By Paula McLain
A little hunger is good for writing, Hemingway would tell you. So is being far away from the world you're writing about. Back when he was inventing the writer we now know so well, he parked himself and his blue cahier notebook in various ex-pat cafés and pitched himself from his Michigan boyhood, a process he called "transplanting."
When I wrote feverishly of Paris from a Starbucks in Cleveland, I was flat broke. "Transplanting" was the only available option. I read Hemingway obsessively until his Paris fit squarely in my head, and I could maneuver there daily, hooking myself in imaginatively, seamlessly, even with a blender going furiously in the background.
When I had a draft of The Paris Wife in the vault and finally had means and time to travel, I confess I was more than a little afraid to actually go to Paris. I'd practically memorized A Moveable Feast; wasn't that a little dangerous? Wasn't that Paris, the one I was desperate for, buried back in 1923?
Alas, no buttery Peugeot (a la Midnight in Paris) materialized to whisk me off to a jazz-age dance hall. Too jet-lagged to read my map, I dragged my rain-drenched luggage through the Latin Quarter searching for my tiny hotel. But didn't I know these streets? Here was the Place Contrescarpe, where in Hem's day bums crawled from Café des Amateurs to the nearest doorway to sleep off the night's indiscretions. Tucked around the corner was the chipped blue door 74 Cardinal-Lemoine—the apartment where Hadley and Ernest Hemingway lived when they first moved to Paris, in December of 1921. It was still there—and that's the marvelous thing about Paris. It's sort of always all still there, haunted by itself through the centuries, changing gradually, of course, but never up and abandoning itself.
If you're so inclined, then, you can take your well-fondled copies of A Moveable Feast and The Sun Also Rises and transplant yourself pretty readily. It will take a bit more cash than in Hem's day, naturally. He rented his unheated garret studio at 39 rue Descartes for 60 francs a month. You'd be hard pressed to squeak a few Kirs and tartare de boeuf at Les Deux Magots for that price. But it's also sort of priceless—no?—to sit beneath the unblinking gaze of the two Chinese dignitaries, high above on their pillar, where long before Hemingway and Janet Flanner came for "serious talk," Verlaine took tea with Mallarme, and Oscar Wilde trained his barbed attention at passersby.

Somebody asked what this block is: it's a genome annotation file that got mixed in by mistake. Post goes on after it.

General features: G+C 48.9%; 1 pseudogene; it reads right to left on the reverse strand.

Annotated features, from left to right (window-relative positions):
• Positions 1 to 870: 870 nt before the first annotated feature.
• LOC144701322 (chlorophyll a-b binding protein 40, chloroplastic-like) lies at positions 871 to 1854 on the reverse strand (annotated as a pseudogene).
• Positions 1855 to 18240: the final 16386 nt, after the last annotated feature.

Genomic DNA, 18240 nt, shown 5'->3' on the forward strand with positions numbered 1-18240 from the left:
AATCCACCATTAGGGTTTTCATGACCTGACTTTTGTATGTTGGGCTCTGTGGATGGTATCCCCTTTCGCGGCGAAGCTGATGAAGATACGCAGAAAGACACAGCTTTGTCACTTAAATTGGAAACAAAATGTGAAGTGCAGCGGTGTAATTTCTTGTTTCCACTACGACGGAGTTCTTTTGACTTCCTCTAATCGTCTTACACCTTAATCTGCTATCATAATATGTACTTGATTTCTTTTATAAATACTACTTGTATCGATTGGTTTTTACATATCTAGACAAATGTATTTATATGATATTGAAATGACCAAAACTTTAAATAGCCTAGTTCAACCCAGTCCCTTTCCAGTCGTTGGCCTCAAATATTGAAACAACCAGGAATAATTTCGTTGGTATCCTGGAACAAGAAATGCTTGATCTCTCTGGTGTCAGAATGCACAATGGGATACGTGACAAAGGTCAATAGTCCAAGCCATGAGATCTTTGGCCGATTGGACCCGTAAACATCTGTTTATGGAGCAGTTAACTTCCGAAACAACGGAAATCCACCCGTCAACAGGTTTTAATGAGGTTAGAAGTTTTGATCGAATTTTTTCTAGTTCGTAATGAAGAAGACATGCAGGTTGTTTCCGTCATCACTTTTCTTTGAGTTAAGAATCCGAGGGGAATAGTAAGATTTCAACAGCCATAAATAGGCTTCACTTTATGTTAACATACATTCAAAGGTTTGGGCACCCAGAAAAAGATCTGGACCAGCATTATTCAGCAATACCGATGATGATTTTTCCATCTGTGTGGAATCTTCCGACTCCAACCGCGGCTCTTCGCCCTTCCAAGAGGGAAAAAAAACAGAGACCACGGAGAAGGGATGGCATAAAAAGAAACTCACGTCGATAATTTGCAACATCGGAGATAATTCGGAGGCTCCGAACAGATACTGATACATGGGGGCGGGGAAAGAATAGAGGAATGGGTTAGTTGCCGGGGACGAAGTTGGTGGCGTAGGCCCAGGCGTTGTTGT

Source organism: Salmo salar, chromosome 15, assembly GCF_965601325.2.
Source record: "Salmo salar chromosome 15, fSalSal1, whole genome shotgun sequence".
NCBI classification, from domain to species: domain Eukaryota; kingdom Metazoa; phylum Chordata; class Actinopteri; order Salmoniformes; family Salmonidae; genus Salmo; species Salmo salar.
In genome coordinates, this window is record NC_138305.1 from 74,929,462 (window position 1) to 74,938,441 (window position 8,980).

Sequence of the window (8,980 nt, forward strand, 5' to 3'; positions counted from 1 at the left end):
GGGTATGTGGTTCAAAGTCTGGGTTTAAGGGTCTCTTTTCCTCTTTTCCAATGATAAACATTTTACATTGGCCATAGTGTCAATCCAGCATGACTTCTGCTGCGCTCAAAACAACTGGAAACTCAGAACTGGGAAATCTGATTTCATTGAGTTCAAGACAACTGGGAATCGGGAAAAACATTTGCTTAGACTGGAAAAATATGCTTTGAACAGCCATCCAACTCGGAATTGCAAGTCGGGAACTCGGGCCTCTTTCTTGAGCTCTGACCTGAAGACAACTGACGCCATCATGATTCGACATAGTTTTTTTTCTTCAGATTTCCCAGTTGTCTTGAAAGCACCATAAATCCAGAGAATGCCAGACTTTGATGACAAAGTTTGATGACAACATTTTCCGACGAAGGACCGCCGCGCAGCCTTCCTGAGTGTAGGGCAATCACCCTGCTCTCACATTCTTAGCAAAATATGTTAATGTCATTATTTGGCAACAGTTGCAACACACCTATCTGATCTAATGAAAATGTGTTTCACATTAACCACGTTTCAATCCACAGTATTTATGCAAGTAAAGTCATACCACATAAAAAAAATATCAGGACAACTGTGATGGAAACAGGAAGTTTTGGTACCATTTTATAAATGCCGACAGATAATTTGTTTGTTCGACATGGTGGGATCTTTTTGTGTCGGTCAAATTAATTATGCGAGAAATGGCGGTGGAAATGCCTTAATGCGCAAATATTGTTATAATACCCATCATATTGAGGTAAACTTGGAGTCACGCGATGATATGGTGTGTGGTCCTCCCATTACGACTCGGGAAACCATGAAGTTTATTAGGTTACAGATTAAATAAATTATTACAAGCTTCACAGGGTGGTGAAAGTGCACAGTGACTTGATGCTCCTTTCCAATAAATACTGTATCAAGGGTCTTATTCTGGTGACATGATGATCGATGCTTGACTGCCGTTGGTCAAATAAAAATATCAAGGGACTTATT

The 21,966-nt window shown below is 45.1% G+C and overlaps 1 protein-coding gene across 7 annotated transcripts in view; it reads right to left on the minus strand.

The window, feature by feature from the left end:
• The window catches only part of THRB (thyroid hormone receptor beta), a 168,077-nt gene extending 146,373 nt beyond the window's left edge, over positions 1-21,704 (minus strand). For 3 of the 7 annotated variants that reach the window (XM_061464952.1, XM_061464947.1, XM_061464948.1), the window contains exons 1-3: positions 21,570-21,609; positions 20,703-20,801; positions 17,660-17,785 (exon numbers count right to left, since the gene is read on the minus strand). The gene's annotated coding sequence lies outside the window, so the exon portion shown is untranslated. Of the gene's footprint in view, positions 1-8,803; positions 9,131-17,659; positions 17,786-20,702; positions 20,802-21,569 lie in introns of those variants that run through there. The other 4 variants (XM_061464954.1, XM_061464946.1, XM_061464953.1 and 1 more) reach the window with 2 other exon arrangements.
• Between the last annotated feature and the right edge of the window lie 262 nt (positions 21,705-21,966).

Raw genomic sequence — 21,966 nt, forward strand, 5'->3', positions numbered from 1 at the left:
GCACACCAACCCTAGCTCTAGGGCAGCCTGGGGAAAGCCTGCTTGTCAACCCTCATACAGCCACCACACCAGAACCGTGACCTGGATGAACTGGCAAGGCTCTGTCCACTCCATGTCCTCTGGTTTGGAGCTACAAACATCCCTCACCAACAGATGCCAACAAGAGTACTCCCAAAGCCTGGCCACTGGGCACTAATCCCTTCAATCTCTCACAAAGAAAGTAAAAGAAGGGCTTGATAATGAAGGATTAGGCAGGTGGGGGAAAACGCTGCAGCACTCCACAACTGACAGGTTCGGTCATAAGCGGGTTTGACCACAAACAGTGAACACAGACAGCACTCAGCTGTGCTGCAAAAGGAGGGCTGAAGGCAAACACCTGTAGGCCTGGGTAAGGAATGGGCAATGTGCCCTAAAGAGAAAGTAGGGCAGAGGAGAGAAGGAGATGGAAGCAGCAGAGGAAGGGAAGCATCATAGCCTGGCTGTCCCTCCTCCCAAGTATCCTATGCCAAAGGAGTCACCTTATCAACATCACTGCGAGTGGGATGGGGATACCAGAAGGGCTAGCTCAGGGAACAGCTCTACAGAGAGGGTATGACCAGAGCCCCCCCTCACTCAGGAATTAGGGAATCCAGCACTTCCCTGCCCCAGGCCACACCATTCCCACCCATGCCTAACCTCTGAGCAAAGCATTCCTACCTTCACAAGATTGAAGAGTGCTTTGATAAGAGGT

Or save your euros for a blowout lunch at the Closerie des Lilas, where dazzling, frenetic Montparnasse meets the Avenue de l'Observatoire. It's perfectly dreamy—and perfectly maintained. Hemingway favored the marble tables on the cloistered, hedge-lined terrace where he could nurse a café crème for hours. I'd sit at the gorgeous bar and have a gin and tonic (or three) and a plate of briny oysters.
For nothing at all you can scoot along charming rue Mouffetard, where the fruit- and fish- mongers push into the cobbled streets, or weave through the beautifully ordered paths of the Jardin du Luxembourg, to stand before the imposing door of Gertrude Stein's 27 rue de Fleurus, where Saturday evenings found Picasso and Fitzgerald, James Joyce and Matisse sipping eau de vie and blowing the doors off of the world of art and literature.
And if the dance hall next to 74 Cardinal-Lemoine is now a dress shop, and the Cezannes Hemingway visited everyday, "belly-empty, hollow-hungry," now hang in the Louvre instead of the Musée du Luxembourg, many more crucial things haven't changed a whit since Ernest and Hadley gamboled through the streets looking for cheap hooch and good cheer. Their Paris is still there and more than enough.
Paula McLain received her M.F.A. in poetry from the University of Michigan and has been awarded fellowships from Yaddo, the MacDowell Colony, and the National Endowment for the Arts. She is the author of two collections of poetry; a memoir, Like Family: Growing Up in Other People's Houses; and two novels, A Ticket to Ride and The Paris Wife. She lives in Cleveland with her family.
Photo Credits: Citroen Ds in Paris : Dsdphoto | Dreamstime.com; Closerie des Lilas: La Closerie des Lilas by Attribution-NonCommercial-NoDerivs License; Paris fruit stand: Mikael Eriksson / Shutterstock.com.